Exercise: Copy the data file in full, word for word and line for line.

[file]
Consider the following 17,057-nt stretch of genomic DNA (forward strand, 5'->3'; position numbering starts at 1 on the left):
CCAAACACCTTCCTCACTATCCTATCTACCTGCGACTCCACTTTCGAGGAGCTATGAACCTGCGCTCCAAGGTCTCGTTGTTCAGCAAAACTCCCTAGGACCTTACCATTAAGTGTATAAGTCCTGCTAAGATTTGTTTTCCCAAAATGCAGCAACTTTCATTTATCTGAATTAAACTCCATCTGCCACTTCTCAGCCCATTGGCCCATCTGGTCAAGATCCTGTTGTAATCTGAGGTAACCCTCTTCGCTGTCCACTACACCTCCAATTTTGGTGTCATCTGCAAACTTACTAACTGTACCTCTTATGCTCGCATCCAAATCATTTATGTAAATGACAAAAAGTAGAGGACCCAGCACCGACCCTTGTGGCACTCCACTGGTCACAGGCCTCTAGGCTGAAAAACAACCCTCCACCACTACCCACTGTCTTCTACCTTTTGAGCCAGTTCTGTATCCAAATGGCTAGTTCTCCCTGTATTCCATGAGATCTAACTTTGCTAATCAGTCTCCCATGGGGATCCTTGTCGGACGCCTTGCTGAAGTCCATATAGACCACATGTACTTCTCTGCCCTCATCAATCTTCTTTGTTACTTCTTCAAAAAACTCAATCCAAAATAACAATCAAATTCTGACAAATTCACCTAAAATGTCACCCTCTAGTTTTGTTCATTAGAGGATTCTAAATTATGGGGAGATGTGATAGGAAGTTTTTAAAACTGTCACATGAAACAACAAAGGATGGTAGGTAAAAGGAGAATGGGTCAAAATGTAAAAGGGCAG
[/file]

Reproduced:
Consider the following 17,057-nt stretch of genomic DNA (forward strand, 5'->3'; position numbering starts at 1 on the left):
CCAAACACCTTCCTCACTATCCTATCTACCTGCGACTCCACTTTCGAGGAGCTATGAACCTGCGCTCCAAGGTCTCGTTGTTCAGCAAAACTCCCTAGGACCTTACCATTAAGTGTATAAGTCCTGCTAAGATTTGTTTTCCCAAAATGCAGCAACTTTCATTTATCTGAATTAAACTCCATCTGCCACTTCTCAGCCCATTGGCCCATCTGGTCAAGATCCTGTTGTAATCTGAGGTAACCCTCTTCGCTGTCCACTACACCTCCAATTTTGGTGTCATCTGCAAACTTACTAACTGTACCTCTTATGCTCGCATCCAAATCATTTATGTAAATGACAAAAAGTAGAGGACCCAGCACCGACCCTTGTGGCACTCCACTGGTCACAGGCCTCTAGGCTGAAAAACAACCCTCCACCACTACCCACTGTCTTCTACCTTTTGAGCCAGTTCTGTATCCAAATGGCTAGTTCTCCCTGTATTCCATGAGATCTAACTTTGCTAATCAGTCTCCCATGGGGATCCTTGTCGGACGCCTTGCTGAAGTCCATATAGACCACATGTACTTCTCTGCCCTCATCAATCTTCTTTGTTACTTCTTCAAAAAACTCAATCCAAAATAACAATCAAATTCTGACAAATTCACCTAAAATGTCACCCTCTAGTTTTGTTCATTAGAGGATTCTAAATTATGGGGAGATGTGATAGGAAGTTTTTAAAACTGTCACATGAAACAACAAAGGATGGTAGGTAAAAGGAGAATGGGTCAAAATGTAAAAGGGCAG